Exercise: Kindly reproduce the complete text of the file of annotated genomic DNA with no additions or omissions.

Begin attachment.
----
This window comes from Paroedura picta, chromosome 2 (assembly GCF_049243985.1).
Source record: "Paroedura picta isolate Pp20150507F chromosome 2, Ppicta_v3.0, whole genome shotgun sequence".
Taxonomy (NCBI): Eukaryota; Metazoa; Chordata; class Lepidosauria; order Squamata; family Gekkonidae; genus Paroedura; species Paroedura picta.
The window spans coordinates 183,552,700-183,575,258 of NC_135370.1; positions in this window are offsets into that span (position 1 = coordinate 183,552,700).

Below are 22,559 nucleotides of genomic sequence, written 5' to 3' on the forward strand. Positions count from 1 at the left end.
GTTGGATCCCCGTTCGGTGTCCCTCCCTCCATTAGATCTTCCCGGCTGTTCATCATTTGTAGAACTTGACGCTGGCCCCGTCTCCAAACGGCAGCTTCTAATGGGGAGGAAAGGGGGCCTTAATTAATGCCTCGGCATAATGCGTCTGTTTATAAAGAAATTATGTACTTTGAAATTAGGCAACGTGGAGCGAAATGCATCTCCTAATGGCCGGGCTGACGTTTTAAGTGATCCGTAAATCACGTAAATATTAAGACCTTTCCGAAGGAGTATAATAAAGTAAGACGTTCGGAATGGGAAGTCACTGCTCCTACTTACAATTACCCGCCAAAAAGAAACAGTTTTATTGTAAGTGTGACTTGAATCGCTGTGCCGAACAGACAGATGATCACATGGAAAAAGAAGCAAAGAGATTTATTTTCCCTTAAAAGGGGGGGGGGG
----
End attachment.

This window comes from Paroedura picta, chromosome 2 (assembly GCF_049243985.1).
Source record: "Paroedura picta isolate Pp20150507F chromosome 2, Ppicta_v3.0, whole genome shotgun sequence".
Taxonomy (NCBI): Eukaryota; Metazoa; Chordata; class Lepidosauria; order Squamata; family Gekkonidae; genus Paroedura; species Paroedura picta.
The window spans coordinates 183,552,700-183,575,258 of NC_135370.1; positions in this window are offsets into that span (position 1 = coordinate 183,552,700).

Below are 22,559 nucleotides of genomic sequence, written 5' to 3' on the forward strand. Positions count from 1 at the left end.
GTTGGATCCCCGTTCGGTGTCCCTCCCTCCATTAGATCTTCCCGGCTGTTCATCATTTGTAGAACTTGACGCTGGCCCCGTCTCCAAACGGCAGCTTCTAATGGGGAGGAAAGGGGGCCTTAATTAATGCCTCGGCATAATGCGTCTGTTTATAAAGAAATTATGTACTTTGAAATTAGGCAACGTGGAGCGAAATGCATCTCCTAATGGCCGGGCTGACGTTTTAAGTGATCCGTAAATCACGTAAATATTAAGACCTTTCCGAAGGAGTATAATAAAGTAAGACGTTCGGAATGGGAAGTCACTGCTCCTACTTACAATTACCCGCCAAAAAGAAACAGTTTTATTGTAAGTGTGACTTGAATCGCTGTGCCGAACAGACAGATGATCACATGGAAAAAGAAGCAAAGAGATTTATTTTCCCTTAAAAGGGGGGGGGGG